“I, Franklin D. Roosevelt, President of the United States of America, do hereby designate Thursday, the twenty-third of November 1939, as a day of general thanksgiving.” How appropriate that Roosevelt’s proclamation was issued on Halloween, the day for tricks or treats. The average citizen was irritated and confused; big business was delighted. In the end, Thanksgiving was celebrated on two different dates that year.
At the beginning of Roosevelt’s presidency, Thanksgiving was not a fixed holiday; it was up to the President to issue a Thanksgiving Proclamation to announce what date the holiday would fall on. However, Thanksgiving was always the last Thursday in November because that was the day President Abraham Lincoln observed the holiday when he declared Thanksgiving a national holiday in 1863.
FDR’s break with tradition was prompted by requests from the National Retail Dry Goods Association to extend the Christmas shopping season by one week. Roosevelt had rejected the association’s similar request in 1933 on the grounds that such change might cause confusion. The 1939 proclamation proved him more right than he probably would have liked. Football coaches scrambled to reschedule games set for November 30th, families didn’t know when to have their holiday meals, and people weren’t sure when to start their Christmas shopping.
Some folks found mirth in the situation. “Mr. President: I see by the paper this morning where you want to change Thanksgiving Day to Nov. 23, of which I heartily approve. Thanks,” wrote one Shelby O. Bennett of Shinnston WV, whose letter has been saved by the Franklin D. Roosevelt Presidential Library and Museum. “Now there are some things that I would like done and would appreciate your approval:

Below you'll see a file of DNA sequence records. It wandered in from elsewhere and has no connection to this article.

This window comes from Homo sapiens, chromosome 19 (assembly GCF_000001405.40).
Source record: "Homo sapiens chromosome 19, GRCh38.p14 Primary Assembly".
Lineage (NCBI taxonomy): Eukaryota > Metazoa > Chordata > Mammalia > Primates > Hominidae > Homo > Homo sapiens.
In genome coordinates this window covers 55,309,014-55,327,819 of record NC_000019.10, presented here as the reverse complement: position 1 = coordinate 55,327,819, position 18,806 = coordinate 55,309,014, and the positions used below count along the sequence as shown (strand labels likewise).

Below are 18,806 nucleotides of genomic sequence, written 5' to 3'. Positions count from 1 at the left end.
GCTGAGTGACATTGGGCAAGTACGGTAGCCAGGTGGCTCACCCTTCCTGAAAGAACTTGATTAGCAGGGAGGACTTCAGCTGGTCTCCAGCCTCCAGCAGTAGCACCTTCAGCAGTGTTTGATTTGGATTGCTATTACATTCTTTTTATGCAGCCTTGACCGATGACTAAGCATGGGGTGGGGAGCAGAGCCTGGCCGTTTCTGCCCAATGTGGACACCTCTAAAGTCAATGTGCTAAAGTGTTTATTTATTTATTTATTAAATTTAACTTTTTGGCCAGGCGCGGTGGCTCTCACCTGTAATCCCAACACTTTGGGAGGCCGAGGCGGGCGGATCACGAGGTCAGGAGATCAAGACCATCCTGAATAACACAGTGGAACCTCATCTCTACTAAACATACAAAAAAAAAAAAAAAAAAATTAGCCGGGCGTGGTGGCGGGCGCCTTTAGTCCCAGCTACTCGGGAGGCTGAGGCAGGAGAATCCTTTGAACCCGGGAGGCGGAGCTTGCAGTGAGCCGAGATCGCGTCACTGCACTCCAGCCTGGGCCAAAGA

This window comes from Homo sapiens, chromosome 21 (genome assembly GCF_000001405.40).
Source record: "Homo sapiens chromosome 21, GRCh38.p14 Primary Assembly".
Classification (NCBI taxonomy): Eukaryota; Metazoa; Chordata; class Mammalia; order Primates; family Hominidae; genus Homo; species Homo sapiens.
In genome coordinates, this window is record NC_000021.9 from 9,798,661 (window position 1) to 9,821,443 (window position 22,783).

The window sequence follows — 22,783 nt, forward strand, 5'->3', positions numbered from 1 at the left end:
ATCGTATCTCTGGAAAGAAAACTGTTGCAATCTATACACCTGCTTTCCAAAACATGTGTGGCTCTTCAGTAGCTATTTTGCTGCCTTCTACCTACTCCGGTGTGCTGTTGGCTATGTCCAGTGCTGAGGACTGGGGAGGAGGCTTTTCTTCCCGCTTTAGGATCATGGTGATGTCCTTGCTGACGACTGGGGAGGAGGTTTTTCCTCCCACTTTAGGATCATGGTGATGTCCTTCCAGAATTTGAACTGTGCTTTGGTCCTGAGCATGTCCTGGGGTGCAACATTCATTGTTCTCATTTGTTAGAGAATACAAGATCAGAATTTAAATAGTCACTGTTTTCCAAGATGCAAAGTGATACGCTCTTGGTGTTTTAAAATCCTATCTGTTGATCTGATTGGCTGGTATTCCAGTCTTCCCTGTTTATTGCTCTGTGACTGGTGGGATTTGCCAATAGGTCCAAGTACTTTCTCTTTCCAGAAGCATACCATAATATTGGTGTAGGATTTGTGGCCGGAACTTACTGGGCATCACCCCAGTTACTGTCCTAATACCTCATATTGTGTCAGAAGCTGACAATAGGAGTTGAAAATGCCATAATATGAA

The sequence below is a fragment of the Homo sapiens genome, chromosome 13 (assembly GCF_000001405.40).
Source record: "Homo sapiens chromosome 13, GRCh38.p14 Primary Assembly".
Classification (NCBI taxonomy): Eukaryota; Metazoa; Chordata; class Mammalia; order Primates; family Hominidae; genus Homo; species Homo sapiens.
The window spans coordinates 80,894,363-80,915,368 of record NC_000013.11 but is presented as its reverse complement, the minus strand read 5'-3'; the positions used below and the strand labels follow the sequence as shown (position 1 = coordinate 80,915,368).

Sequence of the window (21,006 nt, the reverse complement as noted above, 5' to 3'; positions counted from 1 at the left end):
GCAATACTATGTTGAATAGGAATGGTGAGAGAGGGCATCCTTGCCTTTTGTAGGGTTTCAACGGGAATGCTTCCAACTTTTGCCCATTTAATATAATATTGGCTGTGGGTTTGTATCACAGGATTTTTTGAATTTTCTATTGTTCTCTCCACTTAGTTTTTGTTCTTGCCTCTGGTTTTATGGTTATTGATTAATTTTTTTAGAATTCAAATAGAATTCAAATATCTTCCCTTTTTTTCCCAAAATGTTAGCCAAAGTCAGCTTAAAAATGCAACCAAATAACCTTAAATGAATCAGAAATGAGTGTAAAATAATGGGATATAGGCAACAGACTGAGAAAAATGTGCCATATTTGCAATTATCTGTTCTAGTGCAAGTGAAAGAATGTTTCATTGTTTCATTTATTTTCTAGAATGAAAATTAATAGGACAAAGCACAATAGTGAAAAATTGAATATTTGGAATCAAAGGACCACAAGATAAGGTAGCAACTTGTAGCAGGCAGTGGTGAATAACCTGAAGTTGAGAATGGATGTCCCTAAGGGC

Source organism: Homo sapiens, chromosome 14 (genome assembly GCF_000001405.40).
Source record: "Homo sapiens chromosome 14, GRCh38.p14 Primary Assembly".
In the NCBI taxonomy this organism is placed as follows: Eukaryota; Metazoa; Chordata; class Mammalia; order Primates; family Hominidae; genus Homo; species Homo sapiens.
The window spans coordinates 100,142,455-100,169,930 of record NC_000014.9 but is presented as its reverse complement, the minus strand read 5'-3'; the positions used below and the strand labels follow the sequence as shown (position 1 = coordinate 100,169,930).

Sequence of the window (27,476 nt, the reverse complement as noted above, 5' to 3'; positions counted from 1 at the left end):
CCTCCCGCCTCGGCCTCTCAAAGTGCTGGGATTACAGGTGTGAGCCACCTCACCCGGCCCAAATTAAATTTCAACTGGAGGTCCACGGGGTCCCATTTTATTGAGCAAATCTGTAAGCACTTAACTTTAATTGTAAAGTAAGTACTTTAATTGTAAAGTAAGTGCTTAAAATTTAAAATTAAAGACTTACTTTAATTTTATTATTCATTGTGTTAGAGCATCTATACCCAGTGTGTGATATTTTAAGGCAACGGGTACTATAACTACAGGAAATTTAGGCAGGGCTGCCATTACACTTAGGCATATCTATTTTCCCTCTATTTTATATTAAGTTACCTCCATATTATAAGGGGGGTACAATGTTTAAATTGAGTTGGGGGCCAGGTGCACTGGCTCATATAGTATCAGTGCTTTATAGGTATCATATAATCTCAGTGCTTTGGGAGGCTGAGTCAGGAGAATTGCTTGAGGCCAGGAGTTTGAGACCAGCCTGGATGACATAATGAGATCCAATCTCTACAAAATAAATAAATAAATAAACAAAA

1. Have Sunday changed to Wednesday.
2. Have Monday’s to be Christmas.
3. Have it strictly against the will of God to work on Tuesday.”
Thousands more letters, most not so lighthearted, poured into the White House. Smaller businesses complained they would lose business to larger stores. Other companies that depended on Thanksgiving as the last Thursday of November lost money; calendar makers were the worst hit because they printed calendars years in advance and FDR made their calendars out of date for the next two years.
Schools were also disrupted by Roosevelt’s decision; most schools had already scheduled vacations and annual Thanksgiving Day football games by the time they learned of Thanksgiving’s new date and had to decide whether or not to reschedule everything. Moreover, many Americans were angry that Roosevelt tried to alter such a long-standing tradition and American values just to help businesses make more money.
Opposition grew. While governors usually followed the president’s lead with state proclamations for the same day, in 1939 some states took matters into their own hands and defied the Presidential Proclamation. Some governors declared November 30th as Thanksgiving. And so, depending upon where one lived, Thanksgiving was celebrated on the 23rd and the 30th. This was worse than changing the date in the first place because many families did not have the same day off as family members in other states and were therefore unable to celebrate the holiday together.
Twenty-three states observed Thanksgiving Day on November 23rd, twenty-three states celebrated on November 30th, and Texas and Colorado declared both Thursdays to be holidays.